The European Space Agency has lifted into space an air-quality monitoring satellite from a launch site in northern Russia.
A Russian-made Rockot launch vehicle carrying the ESA payload lifted off at 5:27 a.m. EDT, or 11:27 p.m. local time, from Plesetsk Cosmodrome on Oct. 13. It will be integrated into a fleet of satellites known as the Sentinels.
The Sentinels are central to Europe’s Copernicus program. Copernicus aims to gather and analyze data and imagery offering insights into the Earth’s changing climate and conditions.
In the U.S., NASA uses commercial contractors such as United Launch Alliance to lift its environment-monitoring satellites.
The launch of the Sentinel-5 Precursor, or Sentinel-5P, came in the first Copernicus mission dedicated to monitoring atmosphere conditions. The satellite will use a Tropomi instrument to map atmospheric trace gases such as nitrogen dioxide, ozone, formaldehyde, sulphur dioxide, methane, carbon monoxide and aerosols.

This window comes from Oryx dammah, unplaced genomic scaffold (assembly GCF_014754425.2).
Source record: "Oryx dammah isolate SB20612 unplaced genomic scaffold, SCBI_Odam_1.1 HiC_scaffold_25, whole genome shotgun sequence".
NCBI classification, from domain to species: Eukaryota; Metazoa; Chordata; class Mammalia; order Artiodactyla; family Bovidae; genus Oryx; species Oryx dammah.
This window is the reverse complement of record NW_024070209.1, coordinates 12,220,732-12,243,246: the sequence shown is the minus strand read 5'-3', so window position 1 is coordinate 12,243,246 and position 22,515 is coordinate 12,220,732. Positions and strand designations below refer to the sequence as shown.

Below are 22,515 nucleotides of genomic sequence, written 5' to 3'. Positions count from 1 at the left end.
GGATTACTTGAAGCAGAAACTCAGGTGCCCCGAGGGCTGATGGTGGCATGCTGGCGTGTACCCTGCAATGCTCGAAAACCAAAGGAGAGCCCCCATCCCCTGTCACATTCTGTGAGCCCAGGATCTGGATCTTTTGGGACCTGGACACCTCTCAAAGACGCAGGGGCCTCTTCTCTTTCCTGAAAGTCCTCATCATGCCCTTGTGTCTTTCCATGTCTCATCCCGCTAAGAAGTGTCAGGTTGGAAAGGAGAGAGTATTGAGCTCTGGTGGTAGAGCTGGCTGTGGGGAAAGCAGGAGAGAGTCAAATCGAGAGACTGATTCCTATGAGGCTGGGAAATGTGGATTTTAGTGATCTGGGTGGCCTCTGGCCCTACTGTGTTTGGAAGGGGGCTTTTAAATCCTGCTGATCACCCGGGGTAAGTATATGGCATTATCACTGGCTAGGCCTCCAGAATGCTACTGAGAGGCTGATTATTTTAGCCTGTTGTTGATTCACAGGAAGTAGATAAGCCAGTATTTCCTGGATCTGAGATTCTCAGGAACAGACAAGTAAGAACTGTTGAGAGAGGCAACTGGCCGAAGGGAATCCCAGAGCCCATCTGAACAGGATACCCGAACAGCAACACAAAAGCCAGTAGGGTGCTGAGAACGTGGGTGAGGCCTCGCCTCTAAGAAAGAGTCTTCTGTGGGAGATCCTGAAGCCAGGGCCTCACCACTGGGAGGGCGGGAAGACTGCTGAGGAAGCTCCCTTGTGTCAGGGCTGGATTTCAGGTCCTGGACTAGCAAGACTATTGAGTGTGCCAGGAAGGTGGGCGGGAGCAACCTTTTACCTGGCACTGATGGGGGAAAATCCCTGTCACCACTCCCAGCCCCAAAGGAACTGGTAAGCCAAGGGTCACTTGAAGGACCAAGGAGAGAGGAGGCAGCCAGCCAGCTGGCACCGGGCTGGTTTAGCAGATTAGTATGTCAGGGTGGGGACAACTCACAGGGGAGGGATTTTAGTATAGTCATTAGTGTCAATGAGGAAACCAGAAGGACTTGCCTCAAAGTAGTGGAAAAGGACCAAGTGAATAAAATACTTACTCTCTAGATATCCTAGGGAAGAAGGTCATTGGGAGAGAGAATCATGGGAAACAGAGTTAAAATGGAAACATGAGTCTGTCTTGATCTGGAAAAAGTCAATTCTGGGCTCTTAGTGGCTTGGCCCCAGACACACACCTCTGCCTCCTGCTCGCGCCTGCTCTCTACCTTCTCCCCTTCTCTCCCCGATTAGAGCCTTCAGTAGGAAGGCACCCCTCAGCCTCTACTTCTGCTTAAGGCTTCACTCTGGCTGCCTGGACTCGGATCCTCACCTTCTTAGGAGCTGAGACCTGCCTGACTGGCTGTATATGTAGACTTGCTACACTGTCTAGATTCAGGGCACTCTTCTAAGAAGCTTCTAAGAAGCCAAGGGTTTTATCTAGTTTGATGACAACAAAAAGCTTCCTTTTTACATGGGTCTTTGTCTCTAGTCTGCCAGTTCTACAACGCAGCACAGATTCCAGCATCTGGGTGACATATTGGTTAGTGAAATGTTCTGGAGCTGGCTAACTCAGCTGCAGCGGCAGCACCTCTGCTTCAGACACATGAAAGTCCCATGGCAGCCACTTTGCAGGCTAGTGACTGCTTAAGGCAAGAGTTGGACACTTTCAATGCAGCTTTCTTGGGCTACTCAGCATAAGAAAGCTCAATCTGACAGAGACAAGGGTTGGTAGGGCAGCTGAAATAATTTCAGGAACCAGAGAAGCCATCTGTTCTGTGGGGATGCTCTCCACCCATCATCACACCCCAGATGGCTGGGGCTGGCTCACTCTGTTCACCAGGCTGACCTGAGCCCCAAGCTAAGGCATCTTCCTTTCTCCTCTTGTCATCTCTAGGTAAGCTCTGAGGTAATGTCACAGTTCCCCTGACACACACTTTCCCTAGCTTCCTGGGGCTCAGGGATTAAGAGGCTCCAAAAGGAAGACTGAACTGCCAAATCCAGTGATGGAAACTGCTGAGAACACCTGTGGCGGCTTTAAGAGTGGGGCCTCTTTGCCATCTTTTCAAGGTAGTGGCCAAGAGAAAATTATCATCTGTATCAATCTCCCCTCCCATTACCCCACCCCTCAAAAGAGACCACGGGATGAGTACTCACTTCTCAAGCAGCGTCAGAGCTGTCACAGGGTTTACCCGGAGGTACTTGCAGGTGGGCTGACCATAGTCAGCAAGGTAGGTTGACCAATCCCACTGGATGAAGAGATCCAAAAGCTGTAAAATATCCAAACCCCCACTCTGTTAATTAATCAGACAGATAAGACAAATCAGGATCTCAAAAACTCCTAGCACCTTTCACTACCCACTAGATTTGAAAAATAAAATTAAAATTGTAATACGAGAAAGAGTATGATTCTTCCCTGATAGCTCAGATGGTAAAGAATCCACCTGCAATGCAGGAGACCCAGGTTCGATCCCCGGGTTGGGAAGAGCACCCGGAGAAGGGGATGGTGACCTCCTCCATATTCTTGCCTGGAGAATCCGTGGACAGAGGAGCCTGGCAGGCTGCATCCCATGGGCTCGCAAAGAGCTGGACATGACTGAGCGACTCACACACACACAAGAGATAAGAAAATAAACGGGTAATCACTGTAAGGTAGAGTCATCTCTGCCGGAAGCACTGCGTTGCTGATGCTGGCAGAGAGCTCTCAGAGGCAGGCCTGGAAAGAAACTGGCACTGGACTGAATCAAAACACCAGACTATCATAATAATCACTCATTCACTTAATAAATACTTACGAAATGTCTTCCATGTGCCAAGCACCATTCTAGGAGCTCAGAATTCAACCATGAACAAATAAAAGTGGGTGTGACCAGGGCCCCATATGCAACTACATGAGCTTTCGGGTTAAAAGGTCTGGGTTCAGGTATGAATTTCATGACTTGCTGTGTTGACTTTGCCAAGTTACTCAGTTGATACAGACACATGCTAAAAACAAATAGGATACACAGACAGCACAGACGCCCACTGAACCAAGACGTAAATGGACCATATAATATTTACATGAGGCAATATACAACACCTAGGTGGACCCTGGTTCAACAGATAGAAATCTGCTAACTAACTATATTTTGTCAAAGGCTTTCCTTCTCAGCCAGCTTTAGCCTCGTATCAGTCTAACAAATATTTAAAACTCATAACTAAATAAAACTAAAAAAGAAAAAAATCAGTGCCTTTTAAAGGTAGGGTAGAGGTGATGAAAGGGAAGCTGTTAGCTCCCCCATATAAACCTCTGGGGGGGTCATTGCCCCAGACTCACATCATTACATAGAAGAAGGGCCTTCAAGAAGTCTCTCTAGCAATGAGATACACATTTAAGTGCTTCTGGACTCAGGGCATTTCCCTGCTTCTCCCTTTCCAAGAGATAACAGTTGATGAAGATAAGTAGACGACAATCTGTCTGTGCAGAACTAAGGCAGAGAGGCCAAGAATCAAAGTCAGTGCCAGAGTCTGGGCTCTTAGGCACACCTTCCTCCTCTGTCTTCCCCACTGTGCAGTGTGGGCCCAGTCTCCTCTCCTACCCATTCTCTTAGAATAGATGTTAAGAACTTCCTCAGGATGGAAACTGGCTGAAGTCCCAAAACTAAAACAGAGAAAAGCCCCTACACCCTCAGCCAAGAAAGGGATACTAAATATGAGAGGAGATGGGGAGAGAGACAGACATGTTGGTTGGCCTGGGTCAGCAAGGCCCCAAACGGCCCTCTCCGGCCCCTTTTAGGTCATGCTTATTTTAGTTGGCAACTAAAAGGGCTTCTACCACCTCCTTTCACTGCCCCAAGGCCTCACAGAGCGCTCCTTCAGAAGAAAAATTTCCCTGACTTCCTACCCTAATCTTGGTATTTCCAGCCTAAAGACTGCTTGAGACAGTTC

The first stage separated two min after liftoff; solar panels were deployed after subsequent upper-stage separations and communications with Earth were begun. Testing will continue, and the sat is expected to commence full operations within six months.
“Launching the sixth Sentinel satellite for the Copernicus program is testament to the extensive competence we have here at ESA, from its moment of conception to well into operations,” ESA director general Jan Woerner said. “The Sentinel-5P satellite is now safely in orbit so it is up to our mission control teams to steer this mission into its operational life and maintain it for the next seven years or more.”